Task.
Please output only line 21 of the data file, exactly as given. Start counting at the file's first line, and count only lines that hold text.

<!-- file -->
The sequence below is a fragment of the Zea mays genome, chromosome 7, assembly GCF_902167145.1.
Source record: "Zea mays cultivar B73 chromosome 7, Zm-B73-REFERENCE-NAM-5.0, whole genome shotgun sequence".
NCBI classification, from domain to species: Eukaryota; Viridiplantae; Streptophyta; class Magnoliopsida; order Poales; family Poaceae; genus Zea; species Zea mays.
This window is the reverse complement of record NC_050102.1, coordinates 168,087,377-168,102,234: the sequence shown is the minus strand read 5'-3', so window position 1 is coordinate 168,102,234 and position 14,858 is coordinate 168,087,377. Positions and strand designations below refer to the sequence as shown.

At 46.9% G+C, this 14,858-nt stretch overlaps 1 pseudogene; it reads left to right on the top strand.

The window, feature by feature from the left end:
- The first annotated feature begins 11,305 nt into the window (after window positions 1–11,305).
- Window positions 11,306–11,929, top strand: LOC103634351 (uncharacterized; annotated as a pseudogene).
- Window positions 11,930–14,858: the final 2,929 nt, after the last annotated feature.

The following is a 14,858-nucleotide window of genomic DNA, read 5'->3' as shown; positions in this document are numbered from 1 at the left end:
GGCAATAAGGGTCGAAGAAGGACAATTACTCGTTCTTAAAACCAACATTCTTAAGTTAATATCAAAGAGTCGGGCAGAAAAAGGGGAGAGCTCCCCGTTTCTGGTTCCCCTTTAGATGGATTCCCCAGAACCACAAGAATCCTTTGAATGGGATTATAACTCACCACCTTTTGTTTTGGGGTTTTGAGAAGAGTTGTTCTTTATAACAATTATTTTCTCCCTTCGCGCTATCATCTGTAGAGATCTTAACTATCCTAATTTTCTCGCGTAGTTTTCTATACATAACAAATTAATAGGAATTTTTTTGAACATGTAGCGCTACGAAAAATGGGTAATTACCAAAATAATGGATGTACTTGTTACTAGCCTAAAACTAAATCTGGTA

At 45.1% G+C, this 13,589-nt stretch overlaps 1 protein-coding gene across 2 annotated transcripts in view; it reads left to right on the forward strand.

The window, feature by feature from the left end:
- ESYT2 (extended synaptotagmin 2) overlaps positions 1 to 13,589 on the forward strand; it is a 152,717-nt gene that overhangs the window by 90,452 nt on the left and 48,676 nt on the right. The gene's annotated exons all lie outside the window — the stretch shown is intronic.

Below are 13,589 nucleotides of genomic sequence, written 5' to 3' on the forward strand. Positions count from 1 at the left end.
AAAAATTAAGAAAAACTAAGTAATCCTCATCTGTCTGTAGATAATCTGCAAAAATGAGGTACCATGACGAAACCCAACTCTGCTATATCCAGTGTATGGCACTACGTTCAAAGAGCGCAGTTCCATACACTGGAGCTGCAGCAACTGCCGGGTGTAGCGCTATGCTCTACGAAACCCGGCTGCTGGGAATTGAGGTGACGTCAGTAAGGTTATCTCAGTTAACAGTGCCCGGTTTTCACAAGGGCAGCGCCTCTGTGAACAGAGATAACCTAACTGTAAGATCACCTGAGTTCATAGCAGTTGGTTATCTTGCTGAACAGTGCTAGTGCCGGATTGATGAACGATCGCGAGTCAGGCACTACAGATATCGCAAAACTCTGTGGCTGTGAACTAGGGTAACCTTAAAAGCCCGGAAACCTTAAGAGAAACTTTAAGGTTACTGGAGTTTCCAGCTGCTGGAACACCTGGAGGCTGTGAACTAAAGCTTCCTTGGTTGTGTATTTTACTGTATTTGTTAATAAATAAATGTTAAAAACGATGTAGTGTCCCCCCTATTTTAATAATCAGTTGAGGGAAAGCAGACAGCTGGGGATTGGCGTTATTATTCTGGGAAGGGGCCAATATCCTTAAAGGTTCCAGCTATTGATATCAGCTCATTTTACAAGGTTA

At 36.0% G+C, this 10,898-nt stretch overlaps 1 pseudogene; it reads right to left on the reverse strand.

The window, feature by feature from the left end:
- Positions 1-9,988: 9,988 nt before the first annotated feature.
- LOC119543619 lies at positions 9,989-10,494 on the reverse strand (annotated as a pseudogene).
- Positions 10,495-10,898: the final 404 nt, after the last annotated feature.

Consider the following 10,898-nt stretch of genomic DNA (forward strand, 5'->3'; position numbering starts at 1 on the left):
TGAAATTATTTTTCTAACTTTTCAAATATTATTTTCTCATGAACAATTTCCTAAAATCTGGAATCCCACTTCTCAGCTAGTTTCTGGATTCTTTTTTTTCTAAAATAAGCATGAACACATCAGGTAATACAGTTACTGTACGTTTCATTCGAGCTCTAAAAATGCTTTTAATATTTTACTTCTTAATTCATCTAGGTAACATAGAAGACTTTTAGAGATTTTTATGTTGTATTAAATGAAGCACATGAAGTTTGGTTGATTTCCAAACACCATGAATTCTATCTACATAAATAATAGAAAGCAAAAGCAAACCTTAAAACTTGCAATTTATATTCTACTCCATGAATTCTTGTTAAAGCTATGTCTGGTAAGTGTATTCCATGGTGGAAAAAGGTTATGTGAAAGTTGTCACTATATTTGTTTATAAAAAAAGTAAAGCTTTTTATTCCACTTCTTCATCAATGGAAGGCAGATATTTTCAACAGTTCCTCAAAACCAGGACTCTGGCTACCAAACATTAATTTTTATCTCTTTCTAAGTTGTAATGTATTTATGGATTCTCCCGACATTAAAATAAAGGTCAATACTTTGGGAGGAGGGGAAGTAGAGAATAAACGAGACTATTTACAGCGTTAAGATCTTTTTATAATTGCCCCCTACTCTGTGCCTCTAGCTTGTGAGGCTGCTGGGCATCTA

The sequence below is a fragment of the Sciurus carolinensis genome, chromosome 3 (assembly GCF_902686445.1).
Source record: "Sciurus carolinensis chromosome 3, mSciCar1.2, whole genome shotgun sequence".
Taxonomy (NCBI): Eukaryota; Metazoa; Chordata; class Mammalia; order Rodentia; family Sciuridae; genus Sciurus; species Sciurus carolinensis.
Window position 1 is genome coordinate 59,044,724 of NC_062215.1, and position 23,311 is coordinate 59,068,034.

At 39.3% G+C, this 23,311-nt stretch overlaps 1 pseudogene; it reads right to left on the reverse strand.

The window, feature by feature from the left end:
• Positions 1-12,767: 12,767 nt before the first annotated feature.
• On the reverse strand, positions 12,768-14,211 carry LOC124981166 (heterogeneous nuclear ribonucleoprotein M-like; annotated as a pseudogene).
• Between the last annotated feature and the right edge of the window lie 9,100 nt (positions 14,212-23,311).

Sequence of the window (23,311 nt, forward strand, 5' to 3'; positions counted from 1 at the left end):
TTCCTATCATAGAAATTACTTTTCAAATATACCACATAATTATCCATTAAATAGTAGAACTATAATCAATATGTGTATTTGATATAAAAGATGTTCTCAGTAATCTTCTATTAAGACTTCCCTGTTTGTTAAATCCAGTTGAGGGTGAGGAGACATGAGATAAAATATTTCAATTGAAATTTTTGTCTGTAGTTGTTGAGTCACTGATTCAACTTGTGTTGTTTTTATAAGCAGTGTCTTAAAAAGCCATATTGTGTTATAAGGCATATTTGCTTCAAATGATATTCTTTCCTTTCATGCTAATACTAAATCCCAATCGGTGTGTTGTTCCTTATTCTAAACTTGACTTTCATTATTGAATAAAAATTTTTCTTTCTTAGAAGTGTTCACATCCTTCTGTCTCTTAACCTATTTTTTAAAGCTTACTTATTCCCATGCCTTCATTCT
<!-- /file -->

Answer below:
- Positions 10,495-10,898: the final 404 nt, after the last annotated feature.